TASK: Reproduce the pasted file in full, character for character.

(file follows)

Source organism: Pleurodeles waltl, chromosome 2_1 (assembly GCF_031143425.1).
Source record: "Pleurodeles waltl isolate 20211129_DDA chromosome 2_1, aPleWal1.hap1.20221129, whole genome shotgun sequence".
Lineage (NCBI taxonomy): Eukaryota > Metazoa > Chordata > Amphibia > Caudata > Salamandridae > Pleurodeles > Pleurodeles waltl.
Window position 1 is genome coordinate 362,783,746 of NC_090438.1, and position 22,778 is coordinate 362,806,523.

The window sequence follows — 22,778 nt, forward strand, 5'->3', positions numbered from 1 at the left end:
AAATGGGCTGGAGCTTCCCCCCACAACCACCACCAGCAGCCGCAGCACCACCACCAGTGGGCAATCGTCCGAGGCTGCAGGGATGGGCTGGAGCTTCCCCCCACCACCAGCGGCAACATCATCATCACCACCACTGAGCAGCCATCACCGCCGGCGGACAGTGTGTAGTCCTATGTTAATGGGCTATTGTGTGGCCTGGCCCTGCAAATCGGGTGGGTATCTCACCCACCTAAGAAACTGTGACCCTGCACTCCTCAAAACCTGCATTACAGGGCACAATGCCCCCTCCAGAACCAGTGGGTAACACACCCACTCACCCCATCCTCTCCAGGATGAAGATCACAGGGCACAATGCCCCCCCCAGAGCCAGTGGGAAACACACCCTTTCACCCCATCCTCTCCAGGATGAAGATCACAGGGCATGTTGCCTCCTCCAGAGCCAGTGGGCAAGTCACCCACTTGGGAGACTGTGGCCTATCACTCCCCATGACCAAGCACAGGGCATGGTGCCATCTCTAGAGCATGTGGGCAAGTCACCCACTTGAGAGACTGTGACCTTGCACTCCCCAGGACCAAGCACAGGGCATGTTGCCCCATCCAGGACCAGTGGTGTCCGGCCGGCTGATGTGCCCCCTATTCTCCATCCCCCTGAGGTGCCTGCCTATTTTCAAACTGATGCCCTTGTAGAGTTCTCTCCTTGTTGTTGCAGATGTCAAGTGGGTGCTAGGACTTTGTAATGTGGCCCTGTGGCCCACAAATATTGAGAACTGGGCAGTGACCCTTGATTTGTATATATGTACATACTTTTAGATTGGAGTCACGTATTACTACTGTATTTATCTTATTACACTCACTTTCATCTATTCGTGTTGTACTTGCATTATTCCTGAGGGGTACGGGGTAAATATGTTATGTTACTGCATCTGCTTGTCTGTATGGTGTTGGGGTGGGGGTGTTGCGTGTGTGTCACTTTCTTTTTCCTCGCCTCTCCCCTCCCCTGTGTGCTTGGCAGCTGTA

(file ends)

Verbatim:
Source organism: Pleurodeles waltl, chromosome 2_1 (assembly GCF_031143425.1).
Source record: "Pleurodeles waltl isolate 20211129_DDA chromosome 2_1, aPleWal1.hap1.20221129, whole genome shotgun sequence".
Lineage (NCBI taxonomy): Eukaryota > Metazoa > Chordata > Amphibia > Caudata > Salamandridae > Pleurodeles > Pleurodeles waltl.
Window position 1 is genome coordinate 362,783,746 of NC_090438.1, and position 22,778 is coordinate 362,806,523.

The window sequence follows — 22,778 nt, forward strand, 5'->3', positions numbered from 1 at the left end:
AAATGGGCTGGAGCTTCCCCCCACAACCACCACCAGCAGCCGCAGCACCACCACCAGTGGGCAATCGTCCGAGGCTGCAGGGATGGGCTGGAGCTTCCCCCCACCACCAGCGGCAACATCATCATCACCACCACTGAGCAGCCATCACCGCCGGCGGACAGTGTGTAGTCCTATGTTAATGGGCTATTGTGTGGCCTGGCCCTGCAAATCGGGTGGGTATCTCACCCACCTAAGAAACTGTGACCCTGCACTCCTCAAAACCTGCATTACAGGGCACAATGCCCCCTCCAGAACCAGTGGGTAACACACCCACTCACCCCATCCTCTCCAGGATGAAGATCACAGGGCACAATGCCCCCCCCAGAGCCAGTGGGAAACACACCCTTTCACCCCATCCTCTCCAGGATGAAGATCACAGGGCATGTTGCCTCCTCCAGAGCCAGTGGGCAAGTCACCCACTTGGGAGACTGTGGCCTATCACTCCCCATGACCAAGCACAGGGCATGGTGCCATCTCTAGAGCATGTGGGCAAGTCACCCACTTGAGAGACTGTGACCTTGCACTCCCCAGGACCAAGCACAGGGCATGTTGCCCCATCCAGGACCAGTGGTGTCCGGCCGGCTGATGTGCCCCCTATTCTCCATCCCCCTGAGGTGCCTGCCTATTTTCAAACTGATGCCCTTGTAGAGTTCTCTCCTTGTTGTTGCAGATGTCAAGTGGGTGCTAGGACTTTGTAATGTGGCCCTGTGGCCCACAAATATTGAGAACTGGGCAGTGACCCTTGATTTGTATATATGTACATACTTTTAGATTGGAGTCACGTATTACTACTGTATTTATCTTATTACACTCACTTTCATCTATTCGTGTTGTACTTGCATTATTCCTGAGGGGTACGGGGTAAATATGTTATGTTACTGCATCTGCTTGTCTGTATGGTGTTGGGGTGGGGGTGTTGCGTGTGTGTCACTTTCTTTTTCCTCGCCTCTCCCCTCCCCTGTGTGCTTGGCAGCTGTA